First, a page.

Murgag just shrugged his shoulders. “I honestly don’t think you’ll let me live after I tell you where the bomb is. And if you do, I can take a small portion from my parent to get started again. Maybe go back to school or something.” A lie. He was going to escape or die trying.

“Fair enough. Now please hold up your end of the bargain. Where is the bomb?” The captor handed Murgag a datapad with a map on it. One of Murgag’s hands was released so he could work the datapad.

Murgag saw on the datapad that the company’s search was very close to finding the bomb on their own. He keyed in a couple of commands and the bomb’s location was highlighted on the map.

“Very nice. I’m impressed with the placement location. That’s the best place to do the most damage without being an obvious location for us to look.” He regarded the datapad. “And now, to finish our business.” He stood and loomed over Murgag.

Murgag lashed out with his unbound hand and struck the captor as hard as he could in the face. As the captor stumbled backward, his crony stepped in and began to draw his weapon. The henchman was human so Murgag turned his wrist over and launched one of his barbed darts into the human’s neck. The poison, not effective on Trizites, put the human down instantly. The paralytic would wear off in a few hours if the human survived through it, not all did. They had pulled Murgag’s spines when he was captured but they didn’t harvest them a second time so the next set had already grown in.

The captor was coming back for Murgag and now had a knife out. Murgag swung his chair around and tried to break it against a nearby pole. When that didn’t work he stumbled, fell to the ground and rolled once. He was able to get back up on his knees then feet just in time to avoid being stabbed in the neck by the captor. Murgag swung the chair and struck his attacker square in the hip and knocked him back again. The captor tripped and fell on his knife, impaling himself in the eye.

The captor screamed with equal parts rage and pain. Murgag tried to use the moment to his advantage and ran towards the door. He was met by three large men of different species, and even more violently by the butt of a rifle.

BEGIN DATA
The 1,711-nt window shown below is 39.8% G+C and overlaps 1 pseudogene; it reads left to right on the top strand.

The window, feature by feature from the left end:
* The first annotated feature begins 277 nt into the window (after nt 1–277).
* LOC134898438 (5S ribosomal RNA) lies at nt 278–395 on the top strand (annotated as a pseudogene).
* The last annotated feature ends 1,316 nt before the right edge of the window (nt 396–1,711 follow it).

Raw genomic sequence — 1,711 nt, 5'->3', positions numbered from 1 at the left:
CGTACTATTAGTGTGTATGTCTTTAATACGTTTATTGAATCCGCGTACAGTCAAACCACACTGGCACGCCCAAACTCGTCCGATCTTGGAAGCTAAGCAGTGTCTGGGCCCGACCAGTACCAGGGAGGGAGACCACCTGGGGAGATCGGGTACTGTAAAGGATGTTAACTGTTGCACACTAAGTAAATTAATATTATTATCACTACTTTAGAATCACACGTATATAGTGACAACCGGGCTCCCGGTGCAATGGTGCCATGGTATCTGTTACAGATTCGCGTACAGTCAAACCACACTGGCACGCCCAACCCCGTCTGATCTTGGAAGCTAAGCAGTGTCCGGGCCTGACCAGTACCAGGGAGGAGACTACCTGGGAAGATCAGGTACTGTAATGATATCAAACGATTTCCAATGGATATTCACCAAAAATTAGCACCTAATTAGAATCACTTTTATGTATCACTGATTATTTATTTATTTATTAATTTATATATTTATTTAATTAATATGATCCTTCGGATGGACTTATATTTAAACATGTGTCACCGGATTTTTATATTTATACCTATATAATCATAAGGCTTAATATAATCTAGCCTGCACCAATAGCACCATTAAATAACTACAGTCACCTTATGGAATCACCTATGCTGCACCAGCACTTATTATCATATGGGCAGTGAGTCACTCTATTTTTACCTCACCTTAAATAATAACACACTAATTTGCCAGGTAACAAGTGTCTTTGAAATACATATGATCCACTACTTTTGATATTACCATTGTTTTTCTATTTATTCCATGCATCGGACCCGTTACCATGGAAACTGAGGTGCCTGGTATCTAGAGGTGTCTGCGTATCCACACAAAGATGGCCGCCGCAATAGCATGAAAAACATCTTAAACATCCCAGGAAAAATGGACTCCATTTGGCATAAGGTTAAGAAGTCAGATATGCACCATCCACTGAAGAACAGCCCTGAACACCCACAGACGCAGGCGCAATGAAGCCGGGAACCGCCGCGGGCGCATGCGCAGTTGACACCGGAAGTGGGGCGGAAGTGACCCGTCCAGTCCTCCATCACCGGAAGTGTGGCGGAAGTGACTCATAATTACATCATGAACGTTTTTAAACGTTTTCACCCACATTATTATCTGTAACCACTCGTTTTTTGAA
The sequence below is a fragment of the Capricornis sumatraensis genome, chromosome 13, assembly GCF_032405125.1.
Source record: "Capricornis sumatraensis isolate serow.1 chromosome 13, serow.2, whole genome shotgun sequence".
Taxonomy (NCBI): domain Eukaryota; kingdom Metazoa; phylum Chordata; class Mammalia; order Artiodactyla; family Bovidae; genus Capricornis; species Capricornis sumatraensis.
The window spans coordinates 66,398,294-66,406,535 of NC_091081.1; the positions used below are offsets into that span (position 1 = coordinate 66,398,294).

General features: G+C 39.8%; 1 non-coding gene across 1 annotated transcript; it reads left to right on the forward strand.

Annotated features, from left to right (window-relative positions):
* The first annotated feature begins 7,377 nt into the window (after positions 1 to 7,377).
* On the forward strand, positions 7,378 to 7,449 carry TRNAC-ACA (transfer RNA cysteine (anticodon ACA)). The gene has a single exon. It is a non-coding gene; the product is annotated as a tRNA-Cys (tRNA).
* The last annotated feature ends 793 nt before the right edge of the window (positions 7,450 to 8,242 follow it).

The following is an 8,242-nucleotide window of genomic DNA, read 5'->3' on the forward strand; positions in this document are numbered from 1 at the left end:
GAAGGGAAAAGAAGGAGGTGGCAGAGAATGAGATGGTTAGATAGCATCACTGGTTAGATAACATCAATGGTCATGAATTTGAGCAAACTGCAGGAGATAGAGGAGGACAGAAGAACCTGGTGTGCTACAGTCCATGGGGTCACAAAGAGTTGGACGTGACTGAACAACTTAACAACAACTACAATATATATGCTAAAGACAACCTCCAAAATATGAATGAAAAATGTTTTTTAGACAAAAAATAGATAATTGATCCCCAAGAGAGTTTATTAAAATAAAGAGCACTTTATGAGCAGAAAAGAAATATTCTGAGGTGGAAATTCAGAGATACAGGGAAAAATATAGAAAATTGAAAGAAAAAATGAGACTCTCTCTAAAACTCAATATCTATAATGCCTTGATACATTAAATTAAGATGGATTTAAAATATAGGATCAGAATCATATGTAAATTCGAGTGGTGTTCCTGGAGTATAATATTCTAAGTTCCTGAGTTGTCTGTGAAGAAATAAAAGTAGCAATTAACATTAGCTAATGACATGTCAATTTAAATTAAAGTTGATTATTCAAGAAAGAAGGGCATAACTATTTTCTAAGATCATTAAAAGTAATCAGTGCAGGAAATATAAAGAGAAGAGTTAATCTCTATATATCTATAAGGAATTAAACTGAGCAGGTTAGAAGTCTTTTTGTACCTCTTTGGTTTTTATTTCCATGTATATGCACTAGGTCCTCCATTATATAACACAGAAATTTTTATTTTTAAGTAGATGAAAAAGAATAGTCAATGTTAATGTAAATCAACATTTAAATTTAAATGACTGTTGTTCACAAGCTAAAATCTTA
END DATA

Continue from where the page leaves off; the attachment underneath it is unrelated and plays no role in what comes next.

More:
When Murgag became conscious again he was tied down to a board with his arms and legs extended wide. Some superficial damage had already been done to his body while he was unconscious, but nothing too bad. He then saw his captor walk into the room, a bandage wrapped around his head and bulky gauze covering his previously impaled eye. Murgag realized he must have been out for a while.

The captor was in control of himself but just barely. “You fool! You stupid guppy! I was going to set you free! There was no trap. No double-cross. I was about to release you and put you on a transport. And now, now that won’t happen. Now that you have gone back on your word, I will too.”

“I never said I wouldn’t try to escape or kill you. I only said I would give you the location of the bomb and I did that.”

“Semantics.”

“Not really, but anyway… I don’t suppose and apology would really mean anything right now would it?”

“No.”

“I didn’t think so. So what’s on the menu, more dirt?”

“I’m glad you can be so glib, it will make breaking you so much more fun. I was thinking, since you have such an affinity for working with humans, maybe I could make it easier for you to do so.” The captor played with his knife around Murgag’s hand.

Murgag knew exactly what was going to happen. Trizite’s had webbed hands and couldn’t use most human instrumentations because of it. Some Trizites had their webbing surgically altered or removed so they could use human weapons, and other objects made by the dominant fingered-species.

The webbing was extremely sensitive and even professional surgical alterations could have negative life-long effects. There could be pain, deformity, and loss of sensation or mobility. Most Trizites wouldn’t even think of doing it and even fewer actually had the surgery performed.

Murgag regained consciousness just long enough to feel the knife cutting through his last section of webbing. The captor wasn’t just cutting the webbing down the middle, he was actually excising it almost completely from between each finger. Murgag couldn’t help but scream, he had to, with all of his might. The pain was searing through his mind like a star gone nova inside his skull.

“You took my eye, so I will take both of yours.” The captor was moving around to Murgag’s head. “You’ll wish I had killed you. When you’re floundering around this ocean without sight or webbing, you will die a slow death. You will be eaten by the most lowly predators these waters have.”

Murgag felt the tip of the knife being traced around his eye socket, scraping against his spikes and causing pain that normally would’ve been horrid had his webbing not already been cut from his hands causing more pain than he had ever imagined possible. The knife was getting closer to his right eye, it was about to happen.

Murgag first felt the spray of blood across his face and then the sound of the knife hitting the ground. A few muffled puffs of air, a sound that he didn’t recognize, and then several bodies flowing past the table he was strapped to. As one of the bodies passed he saw that it was a coalition soldier and he was carrying a suppressed weapon of some sort.